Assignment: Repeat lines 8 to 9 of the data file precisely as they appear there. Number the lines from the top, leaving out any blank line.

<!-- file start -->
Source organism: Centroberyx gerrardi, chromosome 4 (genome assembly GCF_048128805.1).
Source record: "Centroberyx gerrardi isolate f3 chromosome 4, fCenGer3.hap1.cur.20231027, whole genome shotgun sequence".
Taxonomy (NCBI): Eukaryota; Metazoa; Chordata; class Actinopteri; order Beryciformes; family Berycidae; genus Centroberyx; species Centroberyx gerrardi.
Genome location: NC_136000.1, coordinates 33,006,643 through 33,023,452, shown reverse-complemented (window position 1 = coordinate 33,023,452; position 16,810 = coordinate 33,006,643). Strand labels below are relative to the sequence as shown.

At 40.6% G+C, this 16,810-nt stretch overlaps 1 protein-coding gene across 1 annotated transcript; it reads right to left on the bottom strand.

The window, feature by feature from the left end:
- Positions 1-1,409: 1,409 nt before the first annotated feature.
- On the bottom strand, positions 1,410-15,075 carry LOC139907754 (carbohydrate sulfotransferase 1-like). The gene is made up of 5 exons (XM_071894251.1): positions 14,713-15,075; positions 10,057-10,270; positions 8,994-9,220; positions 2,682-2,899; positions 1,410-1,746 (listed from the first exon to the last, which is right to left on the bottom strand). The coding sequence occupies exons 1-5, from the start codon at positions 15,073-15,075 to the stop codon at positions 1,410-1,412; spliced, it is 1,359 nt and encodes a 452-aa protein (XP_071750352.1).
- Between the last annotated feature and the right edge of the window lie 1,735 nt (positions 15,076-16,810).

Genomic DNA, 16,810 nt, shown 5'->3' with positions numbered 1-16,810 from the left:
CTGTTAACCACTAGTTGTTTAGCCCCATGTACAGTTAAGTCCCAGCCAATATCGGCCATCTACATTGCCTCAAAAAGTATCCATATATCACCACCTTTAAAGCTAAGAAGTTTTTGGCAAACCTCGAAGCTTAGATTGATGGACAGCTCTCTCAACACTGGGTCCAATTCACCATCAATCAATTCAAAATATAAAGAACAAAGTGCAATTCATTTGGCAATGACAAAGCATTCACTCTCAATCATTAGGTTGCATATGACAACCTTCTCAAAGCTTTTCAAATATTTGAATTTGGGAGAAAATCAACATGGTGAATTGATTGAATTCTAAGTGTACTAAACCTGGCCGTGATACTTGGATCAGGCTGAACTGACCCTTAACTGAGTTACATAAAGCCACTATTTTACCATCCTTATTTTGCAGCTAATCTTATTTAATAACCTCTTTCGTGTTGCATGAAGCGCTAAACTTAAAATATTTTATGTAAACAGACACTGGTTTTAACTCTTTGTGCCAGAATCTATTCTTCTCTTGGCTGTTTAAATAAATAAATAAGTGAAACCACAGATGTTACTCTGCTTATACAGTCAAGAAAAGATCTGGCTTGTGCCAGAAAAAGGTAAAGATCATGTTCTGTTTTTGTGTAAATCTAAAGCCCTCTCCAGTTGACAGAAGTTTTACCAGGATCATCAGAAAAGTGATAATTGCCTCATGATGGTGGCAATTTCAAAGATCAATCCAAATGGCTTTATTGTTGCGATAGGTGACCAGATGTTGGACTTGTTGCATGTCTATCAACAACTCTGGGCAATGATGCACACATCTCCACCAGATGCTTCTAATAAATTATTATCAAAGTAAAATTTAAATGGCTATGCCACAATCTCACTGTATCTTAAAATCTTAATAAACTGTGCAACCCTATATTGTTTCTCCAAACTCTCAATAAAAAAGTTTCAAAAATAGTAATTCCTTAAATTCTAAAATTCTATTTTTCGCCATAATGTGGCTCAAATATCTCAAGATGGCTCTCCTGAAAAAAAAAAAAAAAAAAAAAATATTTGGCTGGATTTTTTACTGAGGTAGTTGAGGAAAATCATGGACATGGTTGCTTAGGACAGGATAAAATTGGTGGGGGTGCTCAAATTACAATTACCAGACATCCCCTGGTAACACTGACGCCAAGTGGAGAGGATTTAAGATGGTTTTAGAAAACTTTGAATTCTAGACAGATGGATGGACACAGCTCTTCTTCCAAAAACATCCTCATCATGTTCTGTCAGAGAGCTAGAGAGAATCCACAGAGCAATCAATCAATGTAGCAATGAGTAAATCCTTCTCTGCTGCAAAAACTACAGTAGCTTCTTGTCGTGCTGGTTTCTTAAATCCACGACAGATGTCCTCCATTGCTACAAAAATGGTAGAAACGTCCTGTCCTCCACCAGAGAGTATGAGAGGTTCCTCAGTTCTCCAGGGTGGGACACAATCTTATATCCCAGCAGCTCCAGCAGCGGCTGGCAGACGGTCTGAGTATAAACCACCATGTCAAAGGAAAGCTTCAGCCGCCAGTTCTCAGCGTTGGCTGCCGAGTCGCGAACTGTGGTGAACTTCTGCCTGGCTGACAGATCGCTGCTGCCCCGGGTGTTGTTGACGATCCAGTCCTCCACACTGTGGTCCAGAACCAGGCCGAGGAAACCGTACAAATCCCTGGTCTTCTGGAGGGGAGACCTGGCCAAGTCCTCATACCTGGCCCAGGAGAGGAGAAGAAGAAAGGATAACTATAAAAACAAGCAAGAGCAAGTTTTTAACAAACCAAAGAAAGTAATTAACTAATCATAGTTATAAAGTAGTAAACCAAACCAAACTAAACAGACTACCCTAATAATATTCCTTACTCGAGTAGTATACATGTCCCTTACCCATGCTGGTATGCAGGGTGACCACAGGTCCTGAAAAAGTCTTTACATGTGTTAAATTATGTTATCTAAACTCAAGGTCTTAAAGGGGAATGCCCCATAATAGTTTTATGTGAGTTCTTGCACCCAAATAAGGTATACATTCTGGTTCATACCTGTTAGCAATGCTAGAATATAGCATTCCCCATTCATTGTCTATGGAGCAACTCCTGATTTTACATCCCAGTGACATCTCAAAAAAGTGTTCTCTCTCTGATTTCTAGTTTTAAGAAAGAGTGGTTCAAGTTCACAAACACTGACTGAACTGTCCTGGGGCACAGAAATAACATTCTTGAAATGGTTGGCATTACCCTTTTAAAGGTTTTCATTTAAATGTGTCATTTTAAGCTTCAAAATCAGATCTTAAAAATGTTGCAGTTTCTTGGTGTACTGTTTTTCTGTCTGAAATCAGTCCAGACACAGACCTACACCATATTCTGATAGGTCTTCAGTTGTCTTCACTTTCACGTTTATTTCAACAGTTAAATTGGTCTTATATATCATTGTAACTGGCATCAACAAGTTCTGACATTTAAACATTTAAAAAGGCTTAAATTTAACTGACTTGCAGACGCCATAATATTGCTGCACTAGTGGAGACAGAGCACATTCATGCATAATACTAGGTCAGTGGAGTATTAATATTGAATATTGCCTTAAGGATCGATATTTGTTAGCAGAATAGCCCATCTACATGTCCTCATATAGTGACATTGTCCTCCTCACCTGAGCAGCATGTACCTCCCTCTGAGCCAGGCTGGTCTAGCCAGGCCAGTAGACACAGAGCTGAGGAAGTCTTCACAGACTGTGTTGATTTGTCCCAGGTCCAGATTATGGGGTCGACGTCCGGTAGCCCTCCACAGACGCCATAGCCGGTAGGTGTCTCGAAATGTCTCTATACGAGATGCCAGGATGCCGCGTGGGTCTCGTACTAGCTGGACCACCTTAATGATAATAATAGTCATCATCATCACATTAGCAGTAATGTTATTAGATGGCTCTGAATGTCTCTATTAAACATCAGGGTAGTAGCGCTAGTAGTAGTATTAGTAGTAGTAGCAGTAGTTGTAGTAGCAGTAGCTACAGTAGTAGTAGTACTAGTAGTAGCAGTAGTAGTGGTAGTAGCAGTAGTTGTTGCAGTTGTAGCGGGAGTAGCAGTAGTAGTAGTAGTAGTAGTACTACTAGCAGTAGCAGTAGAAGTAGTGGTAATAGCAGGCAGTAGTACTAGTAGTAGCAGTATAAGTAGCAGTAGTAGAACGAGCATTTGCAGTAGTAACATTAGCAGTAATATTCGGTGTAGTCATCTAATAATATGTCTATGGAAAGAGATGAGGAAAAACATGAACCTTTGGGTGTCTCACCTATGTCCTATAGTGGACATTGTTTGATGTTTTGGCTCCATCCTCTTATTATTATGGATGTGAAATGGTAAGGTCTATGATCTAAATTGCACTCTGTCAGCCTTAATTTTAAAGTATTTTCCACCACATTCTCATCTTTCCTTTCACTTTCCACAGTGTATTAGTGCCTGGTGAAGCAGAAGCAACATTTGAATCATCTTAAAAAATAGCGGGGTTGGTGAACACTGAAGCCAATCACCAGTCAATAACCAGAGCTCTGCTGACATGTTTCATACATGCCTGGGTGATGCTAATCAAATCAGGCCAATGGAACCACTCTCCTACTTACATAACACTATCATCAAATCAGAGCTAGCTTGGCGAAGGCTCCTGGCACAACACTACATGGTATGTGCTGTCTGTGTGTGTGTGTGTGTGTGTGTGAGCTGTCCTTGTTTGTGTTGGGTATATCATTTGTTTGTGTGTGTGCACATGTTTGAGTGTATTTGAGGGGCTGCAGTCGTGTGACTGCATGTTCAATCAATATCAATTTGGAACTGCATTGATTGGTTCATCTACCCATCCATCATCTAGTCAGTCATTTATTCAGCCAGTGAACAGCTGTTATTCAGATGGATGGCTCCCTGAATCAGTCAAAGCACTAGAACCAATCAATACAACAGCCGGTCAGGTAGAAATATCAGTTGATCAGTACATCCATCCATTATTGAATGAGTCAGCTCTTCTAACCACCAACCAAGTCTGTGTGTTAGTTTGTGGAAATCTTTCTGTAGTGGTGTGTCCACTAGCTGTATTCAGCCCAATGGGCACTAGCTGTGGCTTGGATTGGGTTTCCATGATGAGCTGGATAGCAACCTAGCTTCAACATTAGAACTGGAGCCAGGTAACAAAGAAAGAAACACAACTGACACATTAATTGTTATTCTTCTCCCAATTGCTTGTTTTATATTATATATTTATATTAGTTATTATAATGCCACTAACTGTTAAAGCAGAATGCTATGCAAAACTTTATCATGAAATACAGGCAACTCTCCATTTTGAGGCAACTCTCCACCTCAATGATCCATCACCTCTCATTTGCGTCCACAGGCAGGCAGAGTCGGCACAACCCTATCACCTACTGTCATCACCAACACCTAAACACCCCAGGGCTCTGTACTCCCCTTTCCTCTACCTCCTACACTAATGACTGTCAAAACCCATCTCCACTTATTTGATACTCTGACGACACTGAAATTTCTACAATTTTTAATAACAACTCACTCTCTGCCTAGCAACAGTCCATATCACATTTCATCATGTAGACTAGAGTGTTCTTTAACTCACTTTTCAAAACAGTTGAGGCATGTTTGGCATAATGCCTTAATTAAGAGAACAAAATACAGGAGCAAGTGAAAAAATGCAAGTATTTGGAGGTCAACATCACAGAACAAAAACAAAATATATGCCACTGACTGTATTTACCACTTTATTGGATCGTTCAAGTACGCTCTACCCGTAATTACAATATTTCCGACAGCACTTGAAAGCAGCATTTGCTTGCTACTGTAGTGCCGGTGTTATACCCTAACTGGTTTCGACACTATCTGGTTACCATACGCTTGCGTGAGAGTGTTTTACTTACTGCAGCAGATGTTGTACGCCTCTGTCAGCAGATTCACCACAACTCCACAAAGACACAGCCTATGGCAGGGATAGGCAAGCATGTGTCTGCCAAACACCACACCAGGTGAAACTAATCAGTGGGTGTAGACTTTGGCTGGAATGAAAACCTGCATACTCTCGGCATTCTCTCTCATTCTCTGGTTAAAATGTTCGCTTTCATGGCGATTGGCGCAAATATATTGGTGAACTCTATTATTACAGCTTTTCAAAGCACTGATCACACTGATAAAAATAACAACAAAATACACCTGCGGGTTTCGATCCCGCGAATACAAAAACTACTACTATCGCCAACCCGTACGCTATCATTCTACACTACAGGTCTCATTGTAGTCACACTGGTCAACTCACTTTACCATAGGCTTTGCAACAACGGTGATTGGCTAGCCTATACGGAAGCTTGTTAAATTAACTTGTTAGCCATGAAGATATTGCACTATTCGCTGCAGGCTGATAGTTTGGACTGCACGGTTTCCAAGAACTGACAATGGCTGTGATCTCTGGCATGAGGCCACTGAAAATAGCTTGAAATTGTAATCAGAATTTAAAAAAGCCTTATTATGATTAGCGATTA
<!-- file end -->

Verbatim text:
- On the bottom strand, positions 1,410-15,075 carry LOC139907754 (carbohydrate sulfotransferase 1-like). The gene is made up of 5 exons (XM_071894251.1): positions 14,713-15,075; positions 10,057-10,270; positions 8,994-9,220; positions 2,682-2,899; positions 1,410-1,746 (listed from the first exon to the last, which is right to left on the bottom strand). The coding sequence occupies exons 1-5, from the start codon at positions 15,073-15,075 to the stop codon at positions 1,410-1,412; spliced, it is 1,359 nt and encodes a 452-aa protein (XP_071750352.1).
- Between the last annotated feature and the right edge of the window lie 1,735 nt (positions 15,076-16,810).